Soft tissue manipulation covers a range of treatments which aim to improve the mobility of stiff, immobile soft tissues and those with poor circulation due to inactivity or increased tension. It is also used to help mobilize scar tissue, thereby preventing long-term recurrence of inflammation. Instrument Assisted Soft Tissue Mobilization (IASTM) is a new range of tools which enables Physical Therapists to efficiently locate and treat individuals diagnosed with soft tissue dysfunction.
The technique itself is said to be a modern evolution from Traditional Chinese Medicine called Gua Sha1. However, Gua Sha was not used for treating musculoskeletal conditions, but was traditionally applied along meridians to move the bad chi out through the skin. IASTM is a procedure that is rapidly growing in popularity due to its effectiveness and efficiency while remaining non-invasive, with its own indications and limitations.
IASTM is performed with ergonomically designed instruments that detect and treat fascial restrictions, encourage rapid localization and effectively treat areas exhibiting soft tissue fibrosis, chronic inflammation, or degeneration. With our patented VIP PT Method, IASTM is used in conjunction with exercises and other modalities designed to correct biomechanical deficiencies by addressing musculoskeletal strength and muscle imbalances throughout the entire kinetic chain.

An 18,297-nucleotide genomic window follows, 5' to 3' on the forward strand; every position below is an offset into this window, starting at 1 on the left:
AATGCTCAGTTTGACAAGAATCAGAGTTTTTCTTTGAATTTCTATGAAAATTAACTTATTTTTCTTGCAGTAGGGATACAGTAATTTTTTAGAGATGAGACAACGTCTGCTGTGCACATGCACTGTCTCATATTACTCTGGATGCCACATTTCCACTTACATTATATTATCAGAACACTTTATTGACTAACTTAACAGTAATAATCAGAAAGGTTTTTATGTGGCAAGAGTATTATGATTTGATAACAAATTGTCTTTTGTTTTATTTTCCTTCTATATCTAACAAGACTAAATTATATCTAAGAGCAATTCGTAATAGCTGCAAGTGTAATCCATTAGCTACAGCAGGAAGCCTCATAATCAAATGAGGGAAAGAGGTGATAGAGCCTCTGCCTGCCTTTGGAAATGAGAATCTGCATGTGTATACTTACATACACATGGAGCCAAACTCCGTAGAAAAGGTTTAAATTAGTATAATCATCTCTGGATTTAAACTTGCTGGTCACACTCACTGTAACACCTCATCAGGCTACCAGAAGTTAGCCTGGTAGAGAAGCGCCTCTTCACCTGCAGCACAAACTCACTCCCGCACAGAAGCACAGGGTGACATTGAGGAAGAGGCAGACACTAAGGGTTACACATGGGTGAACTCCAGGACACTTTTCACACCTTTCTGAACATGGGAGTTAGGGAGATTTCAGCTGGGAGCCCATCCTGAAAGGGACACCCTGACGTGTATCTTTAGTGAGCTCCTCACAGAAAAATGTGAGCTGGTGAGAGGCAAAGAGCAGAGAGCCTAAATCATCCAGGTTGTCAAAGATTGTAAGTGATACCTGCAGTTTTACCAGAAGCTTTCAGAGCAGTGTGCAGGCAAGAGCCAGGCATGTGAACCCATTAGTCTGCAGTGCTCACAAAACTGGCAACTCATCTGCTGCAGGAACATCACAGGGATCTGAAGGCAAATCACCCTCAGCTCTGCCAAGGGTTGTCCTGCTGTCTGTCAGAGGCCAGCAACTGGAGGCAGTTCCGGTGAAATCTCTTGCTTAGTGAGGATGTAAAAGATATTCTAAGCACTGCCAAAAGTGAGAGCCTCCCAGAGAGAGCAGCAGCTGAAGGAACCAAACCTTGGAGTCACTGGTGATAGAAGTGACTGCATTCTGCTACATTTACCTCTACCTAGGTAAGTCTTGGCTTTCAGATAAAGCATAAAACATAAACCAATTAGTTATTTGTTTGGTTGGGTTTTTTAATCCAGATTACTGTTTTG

How does it work?
Instruments effectively break down fascial restrictions and scar tissue. The ergonomic design of these instruments provides the clinician with the ability to locate restrictions and allows the clinician to treat the affected area with the appropriate amount of pressure.
The introduction of controlled microtrauma to affected soft tissue structure causes the stimulation of local inflammatory response. Microtrauma initiates reabsorption of inappropriate fibrosis or excessive scar tissue and facilitates a cascade of healing activities resulting in remodeling of affected soft tissue structures. Adhesions within the soft tissue which may have developed as a result of surgery, immobilization, repeated strain or other mechanisms, are broken down allowing full functional restoration to occur.